Relic from Computer History

The M
The M

Sitting on my mantle is a bronze letter M. This M has been in my family as long as I can remember. When I was growing up I didn’t think about where it had come from. I knew it stood for our family name of Mann. Later on I learned the story of the M from my parents.  As it turns out, this particular bronze M is a relic from a bygone era of computer history.

I grew up in the 1950s just outside of Philadelphia, a block north of the city limits. This was an Irish-Catholic neighborhood. Our neighbors all had 9 or 10 kids. Dads worked and moms stayed home. It was a fun time and place to grow up as there were kids to play with everywhere.

Our neighbors to the right of our house were the Williams (we always referred to them as the Williamses). The father worked in construction. He was the one who gave my father the M. The M came from a building that his company was demolishing. For many years that’s all I knew about the M.

Eckert-Mauchly building
Eckert-Mauchly building

When I was older I asked my parents for more details about the origin of the M. The M came from the lettering over the entrance to the Eckert-Mauchly Computer Corporation building, which stood at 3747 Ridge Avenue in Philadelphia in the early 1950s. I have only been able to find one picture of this building. It is low resolution and the lettering is not clear, but certainly the M in my possession looks similar to the M of Mauchly on the building.

During and after the Second World War there was a massive stimulus to science and technology. In England Alan Turing and colleagues developed the “Colossus” computer at Bletchley Park that was used to decode German transmissions encrypted with the Enigma machine. There is little doubt that the intelligence gathered through this effort was instrumental in the Allies’ winning the war.  Sadly, Turing’s reward was prosecution and persecution for his homosexuality that led to suicide with a cyanide-laced apple — one of the most ignominious events in the history of humanity.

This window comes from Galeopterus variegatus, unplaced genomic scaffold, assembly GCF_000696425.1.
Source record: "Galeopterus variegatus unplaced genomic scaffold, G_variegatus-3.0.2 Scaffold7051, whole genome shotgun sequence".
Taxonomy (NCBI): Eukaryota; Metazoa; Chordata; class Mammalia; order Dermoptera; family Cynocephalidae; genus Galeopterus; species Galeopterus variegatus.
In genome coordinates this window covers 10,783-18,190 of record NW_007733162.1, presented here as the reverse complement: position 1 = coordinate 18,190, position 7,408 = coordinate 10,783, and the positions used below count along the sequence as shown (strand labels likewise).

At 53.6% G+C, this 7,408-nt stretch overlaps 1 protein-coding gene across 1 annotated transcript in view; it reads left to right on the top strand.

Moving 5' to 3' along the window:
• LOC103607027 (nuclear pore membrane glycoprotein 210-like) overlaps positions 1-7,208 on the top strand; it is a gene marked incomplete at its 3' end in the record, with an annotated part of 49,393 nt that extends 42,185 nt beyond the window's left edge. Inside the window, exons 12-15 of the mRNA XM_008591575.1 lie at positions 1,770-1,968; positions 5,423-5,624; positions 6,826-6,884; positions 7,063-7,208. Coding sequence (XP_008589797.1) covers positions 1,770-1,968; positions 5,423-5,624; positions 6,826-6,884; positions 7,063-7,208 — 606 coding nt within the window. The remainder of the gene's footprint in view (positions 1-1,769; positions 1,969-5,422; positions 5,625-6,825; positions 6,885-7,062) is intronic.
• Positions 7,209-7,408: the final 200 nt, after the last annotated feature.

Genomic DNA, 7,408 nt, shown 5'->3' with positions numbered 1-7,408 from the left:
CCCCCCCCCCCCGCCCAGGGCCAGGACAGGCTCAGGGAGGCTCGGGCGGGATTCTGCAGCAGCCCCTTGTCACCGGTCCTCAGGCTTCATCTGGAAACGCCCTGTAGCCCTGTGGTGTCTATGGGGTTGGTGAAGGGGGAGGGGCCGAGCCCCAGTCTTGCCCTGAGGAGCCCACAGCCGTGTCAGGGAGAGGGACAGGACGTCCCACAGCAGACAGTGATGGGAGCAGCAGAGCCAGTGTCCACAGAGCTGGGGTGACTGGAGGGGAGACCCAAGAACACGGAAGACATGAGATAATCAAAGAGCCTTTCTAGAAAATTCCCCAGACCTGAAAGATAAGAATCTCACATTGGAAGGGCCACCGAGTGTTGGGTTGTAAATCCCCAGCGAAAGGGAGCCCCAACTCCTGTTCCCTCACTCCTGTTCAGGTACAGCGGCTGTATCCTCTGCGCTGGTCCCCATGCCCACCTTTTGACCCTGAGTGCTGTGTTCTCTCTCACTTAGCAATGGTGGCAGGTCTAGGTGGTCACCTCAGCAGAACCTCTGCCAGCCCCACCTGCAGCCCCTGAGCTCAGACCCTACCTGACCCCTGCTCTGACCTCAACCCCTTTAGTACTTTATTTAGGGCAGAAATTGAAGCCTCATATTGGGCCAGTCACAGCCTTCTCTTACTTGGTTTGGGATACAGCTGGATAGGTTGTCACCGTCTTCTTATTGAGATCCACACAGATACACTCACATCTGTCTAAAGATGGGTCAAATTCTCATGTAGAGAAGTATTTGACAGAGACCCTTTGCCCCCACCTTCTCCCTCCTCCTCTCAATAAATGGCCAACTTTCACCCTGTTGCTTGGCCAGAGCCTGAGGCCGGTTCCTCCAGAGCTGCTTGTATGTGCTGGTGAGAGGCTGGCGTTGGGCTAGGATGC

Mauchly, Eckert, and UNIVAC
Mauchly, Eckert, and UNIVAC

In America, at the end of the war, John Mauchly and Prosper Eckert joined forces at the Moore School of Engineering at the University of Pennsylvania to develop the ENIAC computer. Mauchly was what today we would call a “software” guy, and Ecklert was the “hardware” guy. Their computer was as big as a house and contained thousands of vacuum tubes.  It worked, though of course its processing power was infinitesimal compared with what we carry around in our pockets nowadays.  After doing computing work for the Army at Penn, Mauchly and Eckert decided to form their own company.   This decision was due to an issue still familiar today: dispute over intellectual property rights with the university. In 1946 they formed the first commercial computer corporation. Originally called The Electronic Controls Corporation, the name was changed to Eckert-Mauchly Computer Corporation (EMCC) in 1948. The company developed several computers that were sold mostly to government agencies such as the Census Bureau.   Of these computers the most famous was UNIVAC. UNIVAC was used to predict (successfully) the presidential election results on TV in 1952. Although we take this use of computers for granted now, at the time this was an amazing feat.  Grace Hopper, the computer pioneer who only recently has been getting the recognition she deserves worked at the EMCC. She went on to develop the first computer language compiler.  Unfortunately the EMCC lost government funding due to suspicions that they had hired “communist-leaning” engineers (this was the McCarthy era), and the company was taken over in 1950 by the Remington Rand corporation, which at the time made typewriters.  Eckert stayed on at Remington Rand (later Sperry, now Unisys), while Mauchly became a consultant.  You can see both of them in all their glorious 1950s nerdiness in this YouTube video.

Marker at the site of EMCC
Marker at the site of EMCC

At some point in the early 1950s the original building was demolished. I have been unable to determine the exact year. And from that building, as far as I know, only the M sitting on my mantle remains.

About mannd

I am a retired cardiac electrophysiologist who has worked both in private practice in Louisville, Kentucky and as a Professor of Medicine at the University of Colorado in Denver. I am interested not only in medicine, but also in computer programming, music, science fiction, fantasy, 30s pulp literature, and a whole lot more.

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